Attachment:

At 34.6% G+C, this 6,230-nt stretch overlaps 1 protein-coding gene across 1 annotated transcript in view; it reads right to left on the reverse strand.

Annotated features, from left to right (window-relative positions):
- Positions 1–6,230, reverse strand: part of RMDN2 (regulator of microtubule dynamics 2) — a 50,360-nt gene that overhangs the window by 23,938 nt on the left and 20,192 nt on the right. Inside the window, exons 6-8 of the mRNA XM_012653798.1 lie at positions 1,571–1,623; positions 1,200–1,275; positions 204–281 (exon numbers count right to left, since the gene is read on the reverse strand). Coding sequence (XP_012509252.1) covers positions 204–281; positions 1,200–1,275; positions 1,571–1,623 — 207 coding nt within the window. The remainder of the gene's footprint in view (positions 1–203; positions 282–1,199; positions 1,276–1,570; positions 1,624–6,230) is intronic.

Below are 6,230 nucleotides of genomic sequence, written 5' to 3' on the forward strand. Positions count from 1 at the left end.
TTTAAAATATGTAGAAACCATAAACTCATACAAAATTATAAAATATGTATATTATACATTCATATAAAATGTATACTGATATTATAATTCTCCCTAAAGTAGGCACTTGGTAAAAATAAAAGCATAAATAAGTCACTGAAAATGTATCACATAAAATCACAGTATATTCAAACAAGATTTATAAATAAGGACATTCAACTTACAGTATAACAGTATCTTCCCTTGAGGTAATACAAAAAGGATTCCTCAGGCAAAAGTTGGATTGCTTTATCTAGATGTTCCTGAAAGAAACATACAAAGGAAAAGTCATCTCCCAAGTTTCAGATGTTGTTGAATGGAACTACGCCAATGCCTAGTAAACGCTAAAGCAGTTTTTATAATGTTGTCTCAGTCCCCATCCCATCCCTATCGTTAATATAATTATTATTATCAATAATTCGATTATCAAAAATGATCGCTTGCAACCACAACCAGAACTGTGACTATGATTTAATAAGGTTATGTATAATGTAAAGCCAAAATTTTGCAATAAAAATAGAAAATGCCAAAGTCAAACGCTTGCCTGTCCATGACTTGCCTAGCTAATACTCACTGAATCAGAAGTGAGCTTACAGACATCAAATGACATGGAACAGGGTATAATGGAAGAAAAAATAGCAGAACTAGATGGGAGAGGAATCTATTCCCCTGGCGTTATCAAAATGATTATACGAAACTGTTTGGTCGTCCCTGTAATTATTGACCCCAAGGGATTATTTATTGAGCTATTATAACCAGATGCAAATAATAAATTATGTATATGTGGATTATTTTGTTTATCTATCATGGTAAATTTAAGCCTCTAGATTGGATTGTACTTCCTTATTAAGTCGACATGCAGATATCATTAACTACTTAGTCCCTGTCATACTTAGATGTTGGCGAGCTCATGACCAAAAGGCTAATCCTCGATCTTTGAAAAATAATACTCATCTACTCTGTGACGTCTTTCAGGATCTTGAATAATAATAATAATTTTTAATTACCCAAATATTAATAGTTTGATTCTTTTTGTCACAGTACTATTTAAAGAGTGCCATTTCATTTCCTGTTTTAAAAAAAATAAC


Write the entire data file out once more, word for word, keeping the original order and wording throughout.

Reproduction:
At 34.6% G+C, this 6,230-nt stretch overlaps 1 protein-coding gene across 1 annotated transcript in view; it reads right to left on the reverse strand.

Annotated features, from left to right (window-relative positions):
- Positions 1–6,230, reverse strand: part of RMDN2 (regulator of microtubule dynamics 2) — a 50,360-nt gene that overhangs the window by 23,938 nt on the left and 20,192 nt on the right. Inside the window, exons 6-8 of the mRNA XM_012653798.1 lie at positions 1,571–1,623; positions 1,200–1,275; positions 204–281 (exon numbers count right to left, since the gene is read on the reverse strand). Coding sequence (XP_012509252.1) covers positions 204–281; positions 1,200–1,275; positions 1,571–1,623 — 207 coding nt within the window. The remainder of the gene's footprint in view (positions 1–203; positions 282–1,199; positions 1,276–1,570; positions 1,624–6,230) is intronic.

Below are 6,230 nucleotides of genomic sequence, written 5' to 3' on the forward strand. Positions count from 1 at the left end.
TTTAAAATATGTAGAAACCATAAACTCATACAAAATTATAAAATATGTATATTATACATTCATATAAAATGTATACTGATATTATAATTCTCCCTAAAGTAGGCACTTGGTAAAAATAAAAGCATAAATAAGTCACTGAAAATGTATCACATAAAATCACAGTATATTCAAACAAGATTTATAAATAAGGACATTCAACTTACAGTATAACAGTATCTTCCCTTGAGGTAATACAAAAAGGATTCCTCAGGCAAAAGTTGGATTGCTTTATCTAGATGTTCCTGAAAGAAACATACAAAGGAAAAGTCATCTCCCAAGTTTCAGATGTTGTTGAATGGAACTACGCCAATGCCTAGTAAACGCTAAAGCAGTTTTTATAATGTTGTCTCAGTCCCCATCCCATCCCTATCGTTAATATAATTATTATTATCAATAATTCGATTATCAAAAATGATCGCTTGCAACCACAACCAGAACTGTGACTATGATTTAATAAGGTTATGTATAATGTAAAGCCAAAATTTTGCAATAAAAATAGAAAATGCCAAAGTCAAACGCTTGCCTGTCCATGACTTGCCTAGCTAATACTCACTGAATCAGAAGTGAGCTTACAGACATCAAATGACATGGAACAGGGTATAATGGAAGAAAAAATAGCAGAACTAGATGGGAGAGGAATCTATTCCCCTGGCGTTATCAAAATGATTATACGAAACTGTTTGGTCGTCCCTGTAATTATTGACCCCAAGGGATTATTTATTGAGCTATTATAACCAGATGCAAATAATAAATTATGTATATGTGGATTATTTTGTTTATCTATCATGGTAAATTTAAGCCTCTAGATTGGATTGTACTTCCTTATTAAGTCGACATGCAGATATCATTAACTACTTAGTCCCTGTCATACTTAGATGTTGGCGAGCTCATGACCAAAAGGCTAATCCTCGATCTTTGAAAAATAATACTCATCTACTCTGTGACGTCTTTCAGGATCTTGAATAATAATAATAATTTTTAATTACCCAAATATTAATAGTTTGATTCTTTTTGTCACAGTACTATTTAAAGAGTGCCATTTCATTTCCTGTTTTAAAAAAAATAAC